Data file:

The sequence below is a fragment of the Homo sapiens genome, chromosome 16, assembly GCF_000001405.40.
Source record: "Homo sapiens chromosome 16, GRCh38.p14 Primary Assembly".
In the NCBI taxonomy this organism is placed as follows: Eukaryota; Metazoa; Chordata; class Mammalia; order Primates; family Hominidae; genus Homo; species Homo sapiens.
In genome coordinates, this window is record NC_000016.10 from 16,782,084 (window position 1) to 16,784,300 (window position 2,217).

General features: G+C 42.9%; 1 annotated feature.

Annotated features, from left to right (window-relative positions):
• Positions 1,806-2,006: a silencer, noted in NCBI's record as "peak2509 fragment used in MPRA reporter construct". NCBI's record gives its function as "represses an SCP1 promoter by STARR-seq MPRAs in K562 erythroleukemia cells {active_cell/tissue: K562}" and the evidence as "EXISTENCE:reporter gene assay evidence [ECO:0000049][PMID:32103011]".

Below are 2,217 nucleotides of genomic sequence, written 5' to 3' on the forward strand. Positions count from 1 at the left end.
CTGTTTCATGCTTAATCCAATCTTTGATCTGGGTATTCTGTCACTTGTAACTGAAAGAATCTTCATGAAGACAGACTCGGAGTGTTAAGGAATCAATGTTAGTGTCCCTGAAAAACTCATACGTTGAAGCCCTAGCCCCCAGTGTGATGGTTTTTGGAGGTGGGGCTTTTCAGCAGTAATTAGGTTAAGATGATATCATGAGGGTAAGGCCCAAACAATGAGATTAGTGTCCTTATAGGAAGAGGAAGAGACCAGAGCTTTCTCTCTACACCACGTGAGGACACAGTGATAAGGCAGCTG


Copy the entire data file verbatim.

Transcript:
The sequence below is a fragment of the Homo sapiens genome, chromosome 16, assembly GCF_000001405.40.
Source record: "Homo sapiens chromosome 16, GRCh38.p14 Primary Assembly".
In the NCBI taxonomy this organism is placed as follows: Eukaryota; Metazoa; Chordata; class Mammalia; order Primates; family Hominidae; genus Homo; species Homo sapiens.
In genome coordinates, this window is record NC_000016.10 from 16,782,084 (window position 1) to 16,784,300 (window position 2,217).

General features: G+C 42.9%; 1 annotated feature.

Annotated features, from left to right (window-relative positions):
• Positions 1,806-2,006: a silencer, noted in NCBI's record as "peak2509 fragment used in MPRA reporter construct". NCBI's record gives its function as "represses an SCP1 promoter by STARR-seq MPRAs in K562 erythroleukemia cells {active_cell/tissue: K562}" and the evidence as "EXISTENCE:reporter gene assay evidence [ECO:0000049][PMID:32103011]".

Below are 2,217 nucleotides of genomic sequence, written 5' to 3' on the forward strand. Positions count from 1 at the left end.
CTGTTTCATGCTTAATCCAATCTTTGATCTGGGTATTCTGTCACTTGTAACTGAAAGAATCTTCATGAAGACAGACTCGGAGTGTTAAGGAATCAATGTTAGTGTCCCTGAAAAACTCATACGTTGAAGCCCTAGCCCCCAGTGTGATGGTTTTTGGAGGTGGGGCTTTTCAGCAGTAATTAGGTTAAGATGATATCATGAGGGTAAGGCCCAAACAATGAGATTAGTGTCCTTATAGGAAGAGGAAGAGACCAGAGCTTTCTCTCTACACCACGTGAGGACACAGTGATAAGGCAGCTG